I spent quite a bit of time finding all the materials any beginner sewer needs: hand needles, threaders, thread, straight pins, pin cushion, scissors…

But more than halfway through my shopping list, I found a handy beginner’s kit. I added a pack of safety pins for good measure, as well as a yardstick and some fabric pencils. I also needed a quilter’s ruler (specifically for the sleeping mask project). Quilter’s supplies are expensive (!!!), but thankfully I found one on clearance for only $5.

I’ll show you the fabrics I got now, although you’re definitely going to see them again when I blog about actually making something. Here’s what I’ll need for the sleeping mask.

And here’s the apron. I think the colors I chose for both are appropriately safe yet cute. It was actually pretty difficult to find stuff that grabbed me. But I was also a little overwhelmed trying to find the right materials (cotton, polyester, satin) in addition to the colors and styles. I decided to keep it simple as I get used to how fabrics even behave! I’ll be more adventurous next time, although, shopping in a store full of “Calico” and “Country Favorites” may not be the move either. Just sayin. But I was showing you what I got for my apron:

Totals

My Singer was $89 plus tax. The materials for both projects came to $16 (including thread since I had none, and an extra spool of ribbon since I was unsure about colors). My misc beginner’s materials (yardstick, the quilter’s ruler, safety pins, chalk pencils, and the sewing kit), came to another $43 bucks.

Grand total with taxes = $153.77. Your start up may be more or less, but there you go.

I’m excited and a little nervous about my first project. Because the sleeping mask requires quilting stitches, I’m thinking I may start with the apron. I should’ve bought a scrap of material to just play with. Surely there’s something in the closet I can use.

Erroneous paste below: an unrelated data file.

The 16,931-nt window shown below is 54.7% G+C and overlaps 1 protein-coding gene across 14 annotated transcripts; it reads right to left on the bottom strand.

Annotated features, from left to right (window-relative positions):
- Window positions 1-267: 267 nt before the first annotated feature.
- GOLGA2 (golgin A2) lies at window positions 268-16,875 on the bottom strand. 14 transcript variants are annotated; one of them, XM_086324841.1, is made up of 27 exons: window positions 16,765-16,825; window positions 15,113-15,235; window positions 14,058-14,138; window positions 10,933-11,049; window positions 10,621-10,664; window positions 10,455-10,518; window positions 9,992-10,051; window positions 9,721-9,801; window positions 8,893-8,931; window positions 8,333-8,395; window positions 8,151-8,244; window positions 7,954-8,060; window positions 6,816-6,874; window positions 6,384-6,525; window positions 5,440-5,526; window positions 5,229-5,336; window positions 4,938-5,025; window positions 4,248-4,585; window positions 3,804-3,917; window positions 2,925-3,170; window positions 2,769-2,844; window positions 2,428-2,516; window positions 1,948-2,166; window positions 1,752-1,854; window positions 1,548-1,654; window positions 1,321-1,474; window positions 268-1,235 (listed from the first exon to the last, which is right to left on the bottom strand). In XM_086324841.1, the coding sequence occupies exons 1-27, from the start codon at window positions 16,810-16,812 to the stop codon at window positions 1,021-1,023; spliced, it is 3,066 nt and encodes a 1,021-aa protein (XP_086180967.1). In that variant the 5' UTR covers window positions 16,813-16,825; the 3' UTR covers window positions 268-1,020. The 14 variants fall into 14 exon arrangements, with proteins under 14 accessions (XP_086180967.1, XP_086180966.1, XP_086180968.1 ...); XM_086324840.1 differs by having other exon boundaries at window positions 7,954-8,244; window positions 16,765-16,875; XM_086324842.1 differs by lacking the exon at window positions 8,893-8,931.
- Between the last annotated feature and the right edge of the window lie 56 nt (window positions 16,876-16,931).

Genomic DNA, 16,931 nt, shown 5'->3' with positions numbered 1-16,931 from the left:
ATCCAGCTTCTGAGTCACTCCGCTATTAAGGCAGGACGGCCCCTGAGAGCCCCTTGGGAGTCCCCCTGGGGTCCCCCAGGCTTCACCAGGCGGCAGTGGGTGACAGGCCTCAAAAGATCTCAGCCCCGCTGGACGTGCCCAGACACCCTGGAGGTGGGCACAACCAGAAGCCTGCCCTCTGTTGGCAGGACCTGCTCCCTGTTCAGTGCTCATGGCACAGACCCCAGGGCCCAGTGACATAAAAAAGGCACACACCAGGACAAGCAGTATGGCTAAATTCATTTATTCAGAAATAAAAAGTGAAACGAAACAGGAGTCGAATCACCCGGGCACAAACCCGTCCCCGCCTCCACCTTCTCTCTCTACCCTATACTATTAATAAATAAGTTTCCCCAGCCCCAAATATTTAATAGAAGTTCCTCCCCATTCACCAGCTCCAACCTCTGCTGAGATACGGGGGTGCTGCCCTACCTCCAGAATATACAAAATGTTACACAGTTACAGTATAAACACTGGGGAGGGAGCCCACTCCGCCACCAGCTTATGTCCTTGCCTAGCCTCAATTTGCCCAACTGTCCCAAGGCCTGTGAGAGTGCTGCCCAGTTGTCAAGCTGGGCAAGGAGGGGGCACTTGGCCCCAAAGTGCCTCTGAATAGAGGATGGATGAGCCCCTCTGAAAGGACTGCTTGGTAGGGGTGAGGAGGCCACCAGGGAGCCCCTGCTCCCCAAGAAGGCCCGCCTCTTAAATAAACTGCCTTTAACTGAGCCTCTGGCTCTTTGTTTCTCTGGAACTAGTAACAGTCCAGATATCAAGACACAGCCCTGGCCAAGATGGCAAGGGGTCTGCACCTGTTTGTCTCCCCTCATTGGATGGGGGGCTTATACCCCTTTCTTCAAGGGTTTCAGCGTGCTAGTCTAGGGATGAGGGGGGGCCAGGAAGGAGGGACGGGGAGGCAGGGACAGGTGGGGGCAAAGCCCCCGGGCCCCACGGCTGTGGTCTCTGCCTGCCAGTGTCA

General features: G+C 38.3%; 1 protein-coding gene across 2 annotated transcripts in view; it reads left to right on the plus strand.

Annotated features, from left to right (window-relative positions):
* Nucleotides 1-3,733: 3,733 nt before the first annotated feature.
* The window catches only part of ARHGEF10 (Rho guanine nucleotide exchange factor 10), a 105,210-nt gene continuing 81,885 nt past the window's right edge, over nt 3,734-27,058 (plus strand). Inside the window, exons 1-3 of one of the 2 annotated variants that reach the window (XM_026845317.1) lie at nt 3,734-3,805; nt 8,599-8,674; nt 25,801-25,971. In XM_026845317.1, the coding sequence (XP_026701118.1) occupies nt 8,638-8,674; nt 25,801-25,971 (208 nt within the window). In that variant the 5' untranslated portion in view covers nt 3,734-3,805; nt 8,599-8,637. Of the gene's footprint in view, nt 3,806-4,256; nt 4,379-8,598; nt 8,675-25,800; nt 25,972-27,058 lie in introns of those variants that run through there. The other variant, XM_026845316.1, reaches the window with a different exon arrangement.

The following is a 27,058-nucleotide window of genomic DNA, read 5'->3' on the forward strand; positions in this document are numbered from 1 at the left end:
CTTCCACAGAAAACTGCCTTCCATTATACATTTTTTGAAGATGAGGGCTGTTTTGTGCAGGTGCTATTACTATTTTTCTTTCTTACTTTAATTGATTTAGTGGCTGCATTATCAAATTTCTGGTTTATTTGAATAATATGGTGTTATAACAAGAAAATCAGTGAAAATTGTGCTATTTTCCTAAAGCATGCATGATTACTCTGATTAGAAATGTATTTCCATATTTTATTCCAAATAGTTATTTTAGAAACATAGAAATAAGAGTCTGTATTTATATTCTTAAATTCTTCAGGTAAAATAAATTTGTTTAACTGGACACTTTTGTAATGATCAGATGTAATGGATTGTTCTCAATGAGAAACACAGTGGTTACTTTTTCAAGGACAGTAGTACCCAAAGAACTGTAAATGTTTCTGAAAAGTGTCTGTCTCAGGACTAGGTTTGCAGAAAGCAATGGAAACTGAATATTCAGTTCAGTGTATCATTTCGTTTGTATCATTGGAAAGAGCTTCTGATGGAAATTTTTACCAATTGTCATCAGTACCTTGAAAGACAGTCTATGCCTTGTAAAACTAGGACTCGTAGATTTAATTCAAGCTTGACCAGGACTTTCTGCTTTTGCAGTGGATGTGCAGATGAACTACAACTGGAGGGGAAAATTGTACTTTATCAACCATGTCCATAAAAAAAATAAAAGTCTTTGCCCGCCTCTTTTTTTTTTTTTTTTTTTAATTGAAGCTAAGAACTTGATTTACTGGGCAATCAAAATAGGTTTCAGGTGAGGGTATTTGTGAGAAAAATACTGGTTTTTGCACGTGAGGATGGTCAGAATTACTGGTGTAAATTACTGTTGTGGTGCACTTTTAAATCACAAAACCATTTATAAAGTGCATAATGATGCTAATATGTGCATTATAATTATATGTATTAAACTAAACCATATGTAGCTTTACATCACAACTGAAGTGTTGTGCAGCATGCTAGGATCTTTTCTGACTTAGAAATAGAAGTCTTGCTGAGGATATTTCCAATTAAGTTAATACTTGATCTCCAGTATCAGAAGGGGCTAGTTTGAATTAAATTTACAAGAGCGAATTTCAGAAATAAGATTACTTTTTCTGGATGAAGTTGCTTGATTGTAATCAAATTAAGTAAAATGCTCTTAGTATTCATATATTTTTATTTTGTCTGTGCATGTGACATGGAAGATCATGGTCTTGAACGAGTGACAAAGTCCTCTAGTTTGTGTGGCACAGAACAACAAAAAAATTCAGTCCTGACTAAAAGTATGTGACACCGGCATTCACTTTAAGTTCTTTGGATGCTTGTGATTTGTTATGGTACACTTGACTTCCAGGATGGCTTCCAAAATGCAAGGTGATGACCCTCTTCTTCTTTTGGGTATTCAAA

Until next time…

The LadyBuddha Goes Domestic

I threatened to cook more while I was working on my dissertation, teaching a new class, and simultaneously working on a huge research project. Suffice it to say, that didn’t happen. I stuck to the things I was comfortable with cooking, drank plenty of green smoothies (worth its own blog), and tried to buy organic or otherwise healthy food when I ate out.

Once I moved back to my home state I found myself nesting. My apartment has the same stuff overall, but some of it’s warmer. There are even pictures of tulips up. lol. Still not the perfect place I’d like, but hey, I was still working on the dissertation and ANOTHER new class.

Well, now I’m done and I’m feeling the pull to increase my creative and feminine energies. Although some of this translates into “traditional, woman’s work” I don’t have those hang ups about it. I want to cook delicious and healthful dishes. It feels creative and life-affirming, and I like the combination of art and science it entails. I also want to sew (how about that) for the same reasons. Both of these things are inherently useful and engage both sides of my mind. (As an aside, I genuinely think sewing is in my blood, but more on that another time).

In addition to cooking and sewing, I’ve been working on expressing my feminine charms more outwardly. In short, I’ve been dressing and simply BEing sexier (Shout to Sojo). It’s a little harder to pull off in the winter (and with my pathetic wardrobe), but it’s fun learning to express my inner diva. I play with essential oils, engage in temple building (exercise) and general kicking it up a notch-ness. This is me heading out to a holiday party a few days ago:

It feels wonderful. I only wish I could go back to warm weather and sundresses. (Sexy AND easy!)

But I digress.

I think I spent so many years birthing my dissertation and expanding my intellect that it’s nice to shift energies to manifesting, creating, and loving. I was already a damn good catch before, but now that the LadyBuddha is going domestic? Well…let’s just say you’ve been warned.

So in addition to miscellaneous posts about life, love, spirituality, and the like, expect some pointed tweets on my adventures in sewing, cooking, and learning to up my shoe game.

xoxo